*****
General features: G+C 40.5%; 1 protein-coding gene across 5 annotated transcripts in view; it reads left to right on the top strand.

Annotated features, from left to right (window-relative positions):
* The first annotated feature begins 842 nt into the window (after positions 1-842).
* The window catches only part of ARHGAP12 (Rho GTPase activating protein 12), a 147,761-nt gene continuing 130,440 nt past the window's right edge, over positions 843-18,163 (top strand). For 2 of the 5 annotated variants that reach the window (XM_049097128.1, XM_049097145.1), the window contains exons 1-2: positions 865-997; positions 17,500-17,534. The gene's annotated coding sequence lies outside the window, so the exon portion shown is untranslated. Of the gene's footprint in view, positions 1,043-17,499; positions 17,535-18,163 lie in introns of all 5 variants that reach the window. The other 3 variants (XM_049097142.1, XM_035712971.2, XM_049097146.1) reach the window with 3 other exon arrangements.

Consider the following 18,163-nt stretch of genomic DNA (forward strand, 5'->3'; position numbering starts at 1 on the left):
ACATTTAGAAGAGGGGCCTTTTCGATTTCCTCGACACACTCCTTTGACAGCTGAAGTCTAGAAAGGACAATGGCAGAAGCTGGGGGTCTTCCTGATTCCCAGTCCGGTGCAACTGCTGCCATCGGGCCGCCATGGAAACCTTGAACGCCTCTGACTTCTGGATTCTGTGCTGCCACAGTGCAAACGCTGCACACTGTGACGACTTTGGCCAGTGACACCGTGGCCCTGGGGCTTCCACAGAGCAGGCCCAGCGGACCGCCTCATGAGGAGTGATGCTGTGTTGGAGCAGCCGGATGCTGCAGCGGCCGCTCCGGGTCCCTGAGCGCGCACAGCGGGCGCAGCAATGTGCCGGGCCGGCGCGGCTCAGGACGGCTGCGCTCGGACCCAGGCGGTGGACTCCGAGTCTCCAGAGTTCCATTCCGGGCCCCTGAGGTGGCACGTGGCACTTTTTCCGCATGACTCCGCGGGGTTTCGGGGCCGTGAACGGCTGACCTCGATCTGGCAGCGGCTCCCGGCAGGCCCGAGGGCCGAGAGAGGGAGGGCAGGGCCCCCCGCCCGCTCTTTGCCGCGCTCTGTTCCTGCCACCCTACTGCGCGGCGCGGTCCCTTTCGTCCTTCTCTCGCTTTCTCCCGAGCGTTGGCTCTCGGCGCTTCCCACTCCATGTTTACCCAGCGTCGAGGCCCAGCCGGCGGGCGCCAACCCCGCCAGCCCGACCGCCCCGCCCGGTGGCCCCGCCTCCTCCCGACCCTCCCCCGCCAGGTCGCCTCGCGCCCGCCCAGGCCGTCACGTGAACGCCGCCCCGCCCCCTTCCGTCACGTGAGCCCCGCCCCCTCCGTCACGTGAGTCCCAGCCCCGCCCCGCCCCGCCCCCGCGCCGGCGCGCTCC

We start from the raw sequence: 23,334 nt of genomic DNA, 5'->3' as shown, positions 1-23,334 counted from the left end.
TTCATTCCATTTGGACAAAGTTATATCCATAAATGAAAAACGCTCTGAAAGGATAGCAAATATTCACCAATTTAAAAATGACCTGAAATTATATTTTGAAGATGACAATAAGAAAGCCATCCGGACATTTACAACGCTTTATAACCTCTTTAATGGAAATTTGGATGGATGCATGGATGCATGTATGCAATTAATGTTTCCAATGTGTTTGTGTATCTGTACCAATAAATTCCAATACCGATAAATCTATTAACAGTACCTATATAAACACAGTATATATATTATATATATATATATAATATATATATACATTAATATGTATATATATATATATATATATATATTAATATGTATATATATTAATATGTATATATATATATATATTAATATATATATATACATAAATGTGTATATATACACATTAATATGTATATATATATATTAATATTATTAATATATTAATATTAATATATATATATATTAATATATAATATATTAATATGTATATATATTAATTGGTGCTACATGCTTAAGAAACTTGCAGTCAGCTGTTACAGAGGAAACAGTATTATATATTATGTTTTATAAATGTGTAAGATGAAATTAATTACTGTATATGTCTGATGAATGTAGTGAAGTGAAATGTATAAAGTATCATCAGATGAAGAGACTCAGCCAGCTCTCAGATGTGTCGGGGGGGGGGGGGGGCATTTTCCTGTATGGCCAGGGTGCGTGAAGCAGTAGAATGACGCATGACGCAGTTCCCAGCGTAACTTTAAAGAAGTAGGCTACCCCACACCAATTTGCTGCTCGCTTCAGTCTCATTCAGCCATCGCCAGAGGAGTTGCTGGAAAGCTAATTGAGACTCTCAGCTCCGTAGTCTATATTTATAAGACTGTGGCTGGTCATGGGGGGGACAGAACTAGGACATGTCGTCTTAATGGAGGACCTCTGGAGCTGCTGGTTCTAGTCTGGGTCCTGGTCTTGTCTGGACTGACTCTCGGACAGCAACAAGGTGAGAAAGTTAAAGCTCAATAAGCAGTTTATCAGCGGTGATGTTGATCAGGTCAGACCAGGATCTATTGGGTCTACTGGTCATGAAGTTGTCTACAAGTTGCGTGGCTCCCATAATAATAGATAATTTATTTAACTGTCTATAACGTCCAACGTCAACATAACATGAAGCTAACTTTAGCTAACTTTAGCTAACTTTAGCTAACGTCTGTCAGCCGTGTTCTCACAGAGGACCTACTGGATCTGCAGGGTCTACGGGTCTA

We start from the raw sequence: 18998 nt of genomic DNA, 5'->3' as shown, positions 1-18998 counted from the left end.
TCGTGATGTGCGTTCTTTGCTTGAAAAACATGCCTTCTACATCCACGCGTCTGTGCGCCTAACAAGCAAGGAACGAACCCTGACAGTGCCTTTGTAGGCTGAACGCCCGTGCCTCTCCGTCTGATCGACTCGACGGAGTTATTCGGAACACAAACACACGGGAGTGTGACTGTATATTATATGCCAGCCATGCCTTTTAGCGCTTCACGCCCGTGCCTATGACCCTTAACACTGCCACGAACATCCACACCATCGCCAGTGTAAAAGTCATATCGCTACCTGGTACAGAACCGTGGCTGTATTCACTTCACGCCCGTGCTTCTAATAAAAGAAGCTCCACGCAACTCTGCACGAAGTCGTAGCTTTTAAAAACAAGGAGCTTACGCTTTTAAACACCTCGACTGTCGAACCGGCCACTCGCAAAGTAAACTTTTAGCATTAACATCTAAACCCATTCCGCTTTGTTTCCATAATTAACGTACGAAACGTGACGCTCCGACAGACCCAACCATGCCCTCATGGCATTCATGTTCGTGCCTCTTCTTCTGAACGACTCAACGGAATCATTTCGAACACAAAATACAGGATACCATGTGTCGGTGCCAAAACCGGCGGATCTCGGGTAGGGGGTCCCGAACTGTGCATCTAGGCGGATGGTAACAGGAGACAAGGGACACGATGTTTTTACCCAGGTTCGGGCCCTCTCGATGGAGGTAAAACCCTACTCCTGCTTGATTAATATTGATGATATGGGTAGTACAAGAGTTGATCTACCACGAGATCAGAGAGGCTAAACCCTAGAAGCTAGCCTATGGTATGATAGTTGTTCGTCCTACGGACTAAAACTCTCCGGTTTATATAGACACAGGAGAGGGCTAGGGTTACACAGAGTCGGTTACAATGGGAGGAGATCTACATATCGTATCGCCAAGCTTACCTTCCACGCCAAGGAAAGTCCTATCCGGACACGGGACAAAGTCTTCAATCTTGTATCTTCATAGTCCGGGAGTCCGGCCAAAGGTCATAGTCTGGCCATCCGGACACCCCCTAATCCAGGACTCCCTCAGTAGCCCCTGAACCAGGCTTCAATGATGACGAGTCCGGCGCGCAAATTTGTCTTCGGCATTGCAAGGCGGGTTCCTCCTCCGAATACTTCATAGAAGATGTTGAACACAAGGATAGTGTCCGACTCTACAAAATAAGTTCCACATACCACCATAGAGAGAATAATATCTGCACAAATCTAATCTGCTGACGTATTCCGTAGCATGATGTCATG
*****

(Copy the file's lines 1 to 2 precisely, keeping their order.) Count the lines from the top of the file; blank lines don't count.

General features: G+C 40.5%; 1 protein-coding gene across 5 annotated transcripts in view; it reads left to right on the top strand.

Annotated features, from left to right (window-relative positions):